A beautiful engraved gold watch, presented, on Oct. Richard Cumming by the workmen & officials of Messrs. The business remained at North Dock for the rest of its life - i.e. Taylor or ii) Captain Burn in command, with a cargo of coal, it was driven ashore in a hurricane on Caribou reef or Island, Anticosti Island (cannot spot exactly where), in the Gulf of St. How extraordinary that detail of what happened in May 1869 is available to us today thanks to a letter sent to New Zealand ('NZ') & published in the 'Nelson Examiner ...', a NZ newspaper, in Sep. The original image, as provided by the site visitor, is here. to 1922, I have read, but I am not 100% sure of that - see a few paragraphs below re Cydonia.Tags: in itemupdatingnew dating site usa canadaChatterbox naked women live camsbest online dating site for 20 somethings40 dating 20adult dating rocky river ohioSex dating without email registrationWant to sex chat in skype profile
To search for specific text on this page, just press 'CTRL F' & then enter your search term. Information on the history of 'Blumer' of Sunderland seems to be quite limited. newspaper references to the vessel travelling to Valparaiso. 16, 1874, the vessel, arriving at Greenock, River Clyde, from Java, was driven violently by high winds against H.
We thank them both & particularly Ray, whose data has been the major source of information in this section. Per 1 (wreck, Isle of Wight), 2 (Miramar, link, you now must be registered to access). The captain stayed with his ship - his body was later washed ashore. The name plate of the vessel survived & is in Brighstone village museum. The webmaster has many editions of 'Lloyd's Registers' available to him (image at left) & for the years of the vessel's life thru 1885/86, the owner is recorded as being 'Ritson & Co.' soon 'F.
Which ceased to exist at or about the time that George Blumer died in 1867. The webmaster has many editions of Lloyd's Register ('LR') available to him (more today) ex 'Google' books, thru 1885/86 - see left. The vessel is not listed in the 1887/88 edition of LR, nor in MNL of 1888 which may mean that the vessel had been lost or broken up by that date.
Now Luke Blumer (2) was the fifth son of Luke Blumer (1757/1840) (1), the son of a blacksmith from Soho, London. The vessel's initial owner was 'Gregory & Co.', of Blyth, intended for use, it would appear, in the Baltic & Mediterranean trades. It seems to be clear, however, that the vessel was wrecked in 1886.
James's three sons were platers & Malcolm himself, later, in the early 1950s, served his own engineering apprenticeship at Doxfords. Two more fine images provided by Malcolm are visible through thumbnails above. Ray Ranns has assembled data on a great many 'Blumer' built vessels.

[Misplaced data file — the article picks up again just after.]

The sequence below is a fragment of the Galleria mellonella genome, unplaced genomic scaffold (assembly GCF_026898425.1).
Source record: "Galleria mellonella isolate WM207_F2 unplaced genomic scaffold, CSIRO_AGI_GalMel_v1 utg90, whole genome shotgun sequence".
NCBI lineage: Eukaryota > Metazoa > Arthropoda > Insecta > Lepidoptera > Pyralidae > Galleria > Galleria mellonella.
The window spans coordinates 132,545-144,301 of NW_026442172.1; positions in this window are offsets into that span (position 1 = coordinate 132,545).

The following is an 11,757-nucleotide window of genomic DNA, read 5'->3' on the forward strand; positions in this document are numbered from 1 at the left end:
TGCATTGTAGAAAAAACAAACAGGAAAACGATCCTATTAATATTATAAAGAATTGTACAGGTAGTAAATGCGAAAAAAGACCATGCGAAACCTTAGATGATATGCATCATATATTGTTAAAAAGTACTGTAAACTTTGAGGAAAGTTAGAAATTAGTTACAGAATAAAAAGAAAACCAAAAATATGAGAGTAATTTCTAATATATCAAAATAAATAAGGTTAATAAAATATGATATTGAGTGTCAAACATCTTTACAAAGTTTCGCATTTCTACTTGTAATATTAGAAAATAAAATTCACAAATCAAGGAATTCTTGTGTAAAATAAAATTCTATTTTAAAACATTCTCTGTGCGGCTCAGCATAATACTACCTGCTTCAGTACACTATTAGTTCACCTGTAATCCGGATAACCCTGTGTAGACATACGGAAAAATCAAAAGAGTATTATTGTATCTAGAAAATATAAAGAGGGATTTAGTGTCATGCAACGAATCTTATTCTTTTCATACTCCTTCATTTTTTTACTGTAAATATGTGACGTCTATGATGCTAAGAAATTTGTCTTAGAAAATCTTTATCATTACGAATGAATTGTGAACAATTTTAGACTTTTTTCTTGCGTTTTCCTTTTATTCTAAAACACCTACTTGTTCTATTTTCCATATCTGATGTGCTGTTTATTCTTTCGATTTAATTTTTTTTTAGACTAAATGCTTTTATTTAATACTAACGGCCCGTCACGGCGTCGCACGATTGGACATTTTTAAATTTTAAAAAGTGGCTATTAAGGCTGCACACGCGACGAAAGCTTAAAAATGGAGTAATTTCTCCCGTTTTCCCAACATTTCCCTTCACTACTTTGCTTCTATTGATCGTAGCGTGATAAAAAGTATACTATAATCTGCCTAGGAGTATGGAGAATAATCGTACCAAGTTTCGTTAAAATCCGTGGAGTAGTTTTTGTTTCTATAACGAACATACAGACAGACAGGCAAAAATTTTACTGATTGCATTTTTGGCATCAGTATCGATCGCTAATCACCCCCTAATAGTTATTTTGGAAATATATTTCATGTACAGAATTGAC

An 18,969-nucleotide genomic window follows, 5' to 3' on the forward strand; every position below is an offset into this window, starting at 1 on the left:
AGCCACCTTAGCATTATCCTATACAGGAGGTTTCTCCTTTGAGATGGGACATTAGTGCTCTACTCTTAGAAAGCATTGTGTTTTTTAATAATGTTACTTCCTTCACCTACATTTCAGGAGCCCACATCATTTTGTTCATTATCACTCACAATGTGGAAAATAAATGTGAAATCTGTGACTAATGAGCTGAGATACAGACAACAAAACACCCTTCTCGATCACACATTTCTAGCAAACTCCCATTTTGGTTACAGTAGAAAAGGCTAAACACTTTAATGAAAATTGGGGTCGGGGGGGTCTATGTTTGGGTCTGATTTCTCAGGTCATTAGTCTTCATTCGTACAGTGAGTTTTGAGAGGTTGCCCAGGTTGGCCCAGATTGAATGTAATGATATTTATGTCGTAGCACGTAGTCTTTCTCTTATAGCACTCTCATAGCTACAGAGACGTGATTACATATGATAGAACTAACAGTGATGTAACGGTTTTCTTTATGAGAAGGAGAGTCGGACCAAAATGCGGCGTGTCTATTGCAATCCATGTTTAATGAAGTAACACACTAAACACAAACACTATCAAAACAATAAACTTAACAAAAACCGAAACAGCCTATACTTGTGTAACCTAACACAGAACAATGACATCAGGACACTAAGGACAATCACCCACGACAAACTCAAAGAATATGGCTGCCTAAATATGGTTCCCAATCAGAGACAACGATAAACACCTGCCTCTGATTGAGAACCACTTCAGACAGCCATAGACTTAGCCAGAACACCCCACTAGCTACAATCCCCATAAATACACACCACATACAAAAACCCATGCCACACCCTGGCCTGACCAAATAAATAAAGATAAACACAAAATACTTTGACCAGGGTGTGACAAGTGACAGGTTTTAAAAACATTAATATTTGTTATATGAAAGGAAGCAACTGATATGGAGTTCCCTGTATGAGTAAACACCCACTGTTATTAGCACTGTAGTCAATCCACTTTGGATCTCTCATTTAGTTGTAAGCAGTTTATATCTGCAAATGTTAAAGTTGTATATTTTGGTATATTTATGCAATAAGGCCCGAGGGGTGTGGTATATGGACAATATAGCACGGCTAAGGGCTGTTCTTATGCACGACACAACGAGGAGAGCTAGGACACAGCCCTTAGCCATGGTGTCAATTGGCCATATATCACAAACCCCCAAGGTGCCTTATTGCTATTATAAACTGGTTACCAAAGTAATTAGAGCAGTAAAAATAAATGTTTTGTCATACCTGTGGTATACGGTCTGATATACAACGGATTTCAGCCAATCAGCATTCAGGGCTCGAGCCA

Names of just a few of the vessels constructed by 'Blumer' of Sunderland - as I happen to spot references to them. These next words are essentially a repeat of a section at the Robert Pace entry, which words have relevance here also. The vessel ran ashore in a gale at Quindalup, 130 miles S. 'It is of interest to note that 'David Elliott' & 'Andrew Pace' family traditions both state that the emigration of Robert to the U. was precipitated by a fire at the Pace & Blumer shipyard. A notice about John Blumer's death, can be seen here (PERSONAL, 85% down), & also here. The company failed during the shipbuilding slump that followed WW1, after completing Ixia in Jul. It would seem to have built 258 vessels in its lifetime at North Dock, the last such vessel, Cydonia, a cargo ship of 3517 tons, being on the stocks for 4 years, & finally launched on Dec. Ray Ranns has kindly provided a newspaper cutting which advises that on Feb. John Blumer & Company Limited, be voluntarily wound up & its assets distributed. You are invited to visit this page for some general data about 'Blumer'. And next a splendid image, taken at Blumers in the early 1900s, shown here thanks to the kindness of Malcolm Fraser of Durham City. Andrew confirms that the association of the Pace family with the Salvation Army was very long term indeed, & is so in Australia today (in early 2009).' Is it possible that you have data about this most interesting matter? 1865, Colonel Arthur Robson joined the firm, which then became 'Blumer and Company'. The above links are mainly to vessel arrival records. It would seem that Colonel Robson was the major supplier of timber to the firm & indeed financed it. The company earned a reputation for building fine ships, & for being safe - not a life lost re any of the 40 ships it built in its first 10 years. 98.3 ft long, crew of 9 or 10, signal letters QBHG. The vessel arrived at Onehunga, Auckland, NZ, from Hobart Town, Tasmania, on May 12, 1864, with a varied cargo. 13, 1869, voyage from Melbourne to Sydney, New South Wales. The image shows James Fraser (1867/1941), Malcolm's grandfather, a 'freelance mast maker'. At present, I list only six vessels built by 'Blumer' at North Sands. Photographed with a set of his masts during assembly at Blumers North Dock yard & standing where 'Brunel Drive' is today. You should know, however, that Michael Orpin of Jersey, whose wife is descended from Luke Blumer (Darlington branch), is also researching the family & yard histories. That tradition says that the fire took place on a Sunday & that John Blumer (a religious man) would not allow the fire to be put out on a Sunday. But no date is available for that fire and its existence has not yet been confirmed by contemporary records. David indicates that the Pace family were members of the Salvation Army & speculates that maybe neither party was prepared to tackle any fire on the Sabbath! Would seem to have been active in Australian/New Zealand ('NZ') area for most of its life. The Mercantile Navy List of 1870 (go right to p#116) states Corbin Lamb of Port Adelaide, South Australia, to be the vessel's owner.